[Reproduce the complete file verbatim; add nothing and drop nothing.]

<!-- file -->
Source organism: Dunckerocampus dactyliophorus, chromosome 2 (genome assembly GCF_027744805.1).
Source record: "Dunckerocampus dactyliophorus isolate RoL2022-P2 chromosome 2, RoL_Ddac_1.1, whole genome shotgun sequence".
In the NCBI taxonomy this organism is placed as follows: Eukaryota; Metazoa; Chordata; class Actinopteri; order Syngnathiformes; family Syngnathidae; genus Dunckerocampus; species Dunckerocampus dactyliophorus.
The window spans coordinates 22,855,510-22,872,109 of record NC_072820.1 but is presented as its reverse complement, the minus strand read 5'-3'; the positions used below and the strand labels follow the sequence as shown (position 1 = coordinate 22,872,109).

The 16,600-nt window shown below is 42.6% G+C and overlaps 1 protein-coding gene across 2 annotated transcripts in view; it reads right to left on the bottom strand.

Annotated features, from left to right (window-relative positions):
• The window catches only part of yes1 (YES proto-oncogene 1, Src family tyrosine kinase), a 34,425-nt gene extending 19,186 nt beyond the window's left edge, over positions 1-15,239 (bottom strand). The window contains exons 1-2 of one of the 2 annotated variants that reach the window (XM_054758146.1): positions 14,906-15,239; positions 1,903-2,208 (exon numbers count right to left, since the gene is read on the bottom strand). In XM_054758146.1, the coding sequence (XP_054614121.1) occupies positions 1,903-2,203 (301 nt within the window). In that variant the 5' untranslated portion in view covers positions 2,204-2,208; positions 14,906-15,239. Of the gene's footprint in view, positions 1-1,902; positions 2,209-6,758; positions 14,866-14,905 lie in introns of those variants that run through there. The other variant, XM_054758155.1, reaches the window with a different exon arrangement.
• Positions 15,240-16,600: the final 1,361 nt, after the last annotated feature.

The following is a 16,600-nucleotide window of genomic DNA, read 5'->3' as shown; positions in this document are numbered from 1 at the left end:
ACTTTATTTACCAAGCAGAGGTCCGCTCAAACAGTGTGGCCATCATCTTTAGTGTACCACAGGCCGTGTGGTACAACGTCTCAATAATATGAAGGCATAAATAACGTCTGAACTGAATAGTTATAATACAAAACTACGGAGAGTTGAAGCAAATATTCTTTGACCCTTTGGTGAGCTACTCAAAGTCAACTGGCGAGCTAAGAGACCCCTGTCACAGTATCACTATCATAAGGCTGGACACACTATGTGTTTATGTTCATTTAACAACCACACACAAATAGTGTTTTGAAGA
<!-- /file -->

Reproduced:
Source organism: Dunckerocampus dactyliophorus, chromosome 2 (genome assembly GCF_027744805.1).
Source record: "Dunckerocampus dactyliophorus isolate RoL2022-P2 chromosome 2, RoL_Ddac_1.1, whole genome shotgun sequence".
In the NCBI taxonomy this organism is placed as follows: Eukaryota; Metazoa; Chordata; class Actinopteri; order Syngnathiformes; family Syngnathidae; genus Dunckerocampus; species Dunckerocampus dactyliophorus.
The window spans coordinates 22,855,510-22,872,109 of record NC_072820.1 but is presented as its reverse complement, the minus strand read 5'-3'; the positions used below and the strand labels follow the sequence as shown (position 1 = coordinate 22,872,109).

The 16,600-nt window shown below is 42.6% G+C and overlaps 1 protein-coding gene across 2 annotated transcripts in view; it reads right to left on the bottom strand.

Annotated features, from left to right (window-relative positions):
• The window catches only part of yes1 (YES proto-oncogene 1, Src family tyrosine kinase), a 34,425-nt gene extending 19,186 nt beyond the window's left edge, over positions 1-15,239 (bottom strand). The window contains exons 1-2 of one of the 2 annotated variants that reach the window (XM_054758146.1): positions 14,906-15,239; positions 1,903-2,208 (exon numbers count right to left, since the gene is read on the bottom strand). In XM_054758146.1, the coding sequence (XP_054614121.1) occupies positions 1,903-2,203 (301 nt within the window). In that variant the 5' untranslated portion in view covers positions 2,204-2,208; positions 14,906-15,239. Of the gene's footprint in view, positions 1-1,902; positions 2,209-6,758; positions 14,866-14,905 lie in introns of those variants that run through there. The other variant, XM_054758155.1, reaches the window with a different exon arrangement.
• Positions 15,240-16,600: the final 1,361 nt, after the last annotated feature.

The following is a 16,600-nucleotide window of genomic DNA, read 5'->3' as shown; positions in this document are numbered from 1 at the left end:
ACTTTATTTACCAAGCAGAGGTCCGCTCAAACAGTGTGGCCATCATCTTTAGTGTACCACAGGCCGTGTGGTACAACGTCTCAATAATATGAAGGCATAAATAACGTCTGAACTGAATAGTTATAATACAAAACTACGGAGAGTTGAAGCAAATATTCTTTGACCCTTTGGTGAGCTACTCAAAGTCAACTGGCGAGCTAAGAGACCCCTGTCACAGTATCACTATCATAAGGCTGGACACACTATGTGTTTATGTTCATTTAACAACCACACACAAATAGTGTTTTGAAGA